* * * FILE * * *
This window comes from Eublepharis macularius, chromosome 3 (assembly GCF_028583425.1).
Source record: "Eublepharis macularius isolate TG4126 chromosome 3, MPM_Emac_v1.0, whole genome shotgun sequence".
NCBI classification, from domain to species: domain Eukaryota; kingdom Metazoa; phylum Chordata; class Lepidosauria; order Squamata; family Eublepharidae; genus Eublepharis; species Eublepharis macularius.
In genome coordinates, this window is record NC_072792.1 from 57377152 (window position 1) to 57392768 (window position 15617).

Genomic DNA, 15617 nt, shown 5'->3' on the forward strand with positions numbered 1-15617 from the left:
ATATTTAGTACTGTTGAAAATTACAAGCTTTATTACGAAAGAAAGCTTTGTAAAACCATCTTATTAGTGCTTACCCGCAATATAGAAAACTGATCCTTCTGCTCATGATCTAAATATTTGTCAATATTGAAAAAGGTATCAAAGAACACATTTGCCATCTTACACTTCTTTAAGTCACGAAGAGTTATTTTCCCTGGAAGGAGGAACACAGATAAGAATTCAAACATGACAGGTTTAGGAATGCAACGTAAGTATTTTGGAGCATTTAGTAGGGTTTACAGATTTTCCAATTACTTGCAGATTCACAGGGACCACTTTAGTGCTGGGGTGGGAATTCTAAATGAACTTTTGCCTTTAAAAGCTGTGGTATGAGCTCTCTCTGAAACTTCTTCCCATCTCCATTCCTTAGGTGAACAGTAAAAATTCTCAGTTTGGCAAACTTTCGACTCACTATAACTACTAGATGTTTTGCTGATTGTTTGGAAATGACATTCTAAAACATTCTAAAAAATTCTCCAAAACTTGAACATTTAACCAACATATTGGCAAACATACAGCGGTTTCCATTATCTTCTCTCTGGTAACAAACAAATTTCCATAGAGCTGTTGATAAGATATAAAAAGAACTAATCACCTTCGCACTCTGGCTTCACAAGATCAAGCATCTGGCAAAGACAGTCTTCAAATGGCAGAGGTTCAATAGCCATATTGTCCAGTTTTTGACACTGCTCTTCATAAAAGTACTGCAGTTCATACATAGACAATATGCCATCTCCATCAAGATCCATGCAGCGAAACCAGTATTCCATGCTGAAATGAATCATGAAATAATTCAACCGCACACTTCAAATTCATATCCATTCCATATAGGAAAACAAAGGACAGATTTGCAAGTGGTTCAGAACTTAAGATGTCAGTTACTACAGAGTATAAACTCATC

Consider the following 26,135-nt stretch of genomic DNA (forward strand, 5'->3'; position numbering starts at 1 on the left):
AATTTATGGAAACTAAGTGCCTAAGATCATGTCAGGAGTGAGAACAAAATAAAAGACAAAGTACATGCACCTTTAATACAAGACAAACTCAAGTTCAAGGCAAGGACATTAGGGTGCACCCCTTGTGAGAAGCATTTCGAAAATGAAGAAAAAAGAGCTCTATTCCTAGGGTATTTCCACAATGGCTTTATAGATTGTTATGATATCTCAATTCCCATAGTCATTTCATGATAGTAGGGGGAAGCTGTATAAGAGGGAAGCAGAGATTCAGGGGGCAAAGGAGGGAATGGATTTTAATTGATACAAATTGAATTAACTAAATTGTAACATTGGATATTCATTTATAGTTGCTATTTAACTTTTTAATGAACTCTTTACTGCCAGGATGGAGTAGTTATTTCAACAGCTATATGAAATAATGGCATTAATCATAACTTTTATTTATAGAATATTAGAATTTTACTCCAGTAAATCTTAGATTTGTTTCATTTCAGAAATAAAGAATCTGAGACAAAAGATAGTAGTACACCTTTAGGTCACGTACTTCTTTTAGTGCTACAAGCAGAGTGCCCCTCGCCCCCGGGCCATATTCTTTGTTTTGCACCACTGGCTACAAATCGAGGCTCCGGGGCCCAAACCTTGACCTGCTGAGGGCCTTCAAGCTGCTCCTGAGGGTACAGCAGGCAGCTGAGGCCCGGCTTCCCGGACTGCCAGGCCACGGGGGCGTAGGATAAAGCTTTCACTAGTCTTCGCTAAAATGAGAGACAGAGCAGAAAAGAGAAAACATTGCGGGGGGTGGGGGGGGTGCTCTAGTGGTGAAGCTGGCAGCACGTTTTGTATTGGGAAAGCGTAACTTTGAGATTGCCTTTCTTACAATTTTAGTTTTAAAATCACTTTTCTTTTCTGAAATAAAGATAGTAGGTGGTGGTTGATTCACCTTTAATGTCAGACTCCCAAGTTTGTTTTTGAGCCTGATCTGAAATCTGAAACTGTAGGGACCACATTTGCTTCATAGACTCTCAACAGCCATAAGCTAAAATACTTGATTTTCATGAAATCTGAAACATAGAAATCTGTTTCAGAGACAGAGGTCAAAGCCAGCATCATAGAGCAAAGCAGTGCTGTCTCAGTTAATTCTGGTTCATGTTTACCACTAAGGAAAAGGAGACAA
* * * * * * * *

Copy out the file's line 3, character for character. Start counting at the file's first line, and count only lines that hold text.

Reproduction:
NCBI classification, from domain to species: domain Eukaryota; kingdom Metazoa; phylum Chordata; class Lepidosauria; order Squamata; family Eublepharidae; genus Eublepharis; species Eublepharis macularius.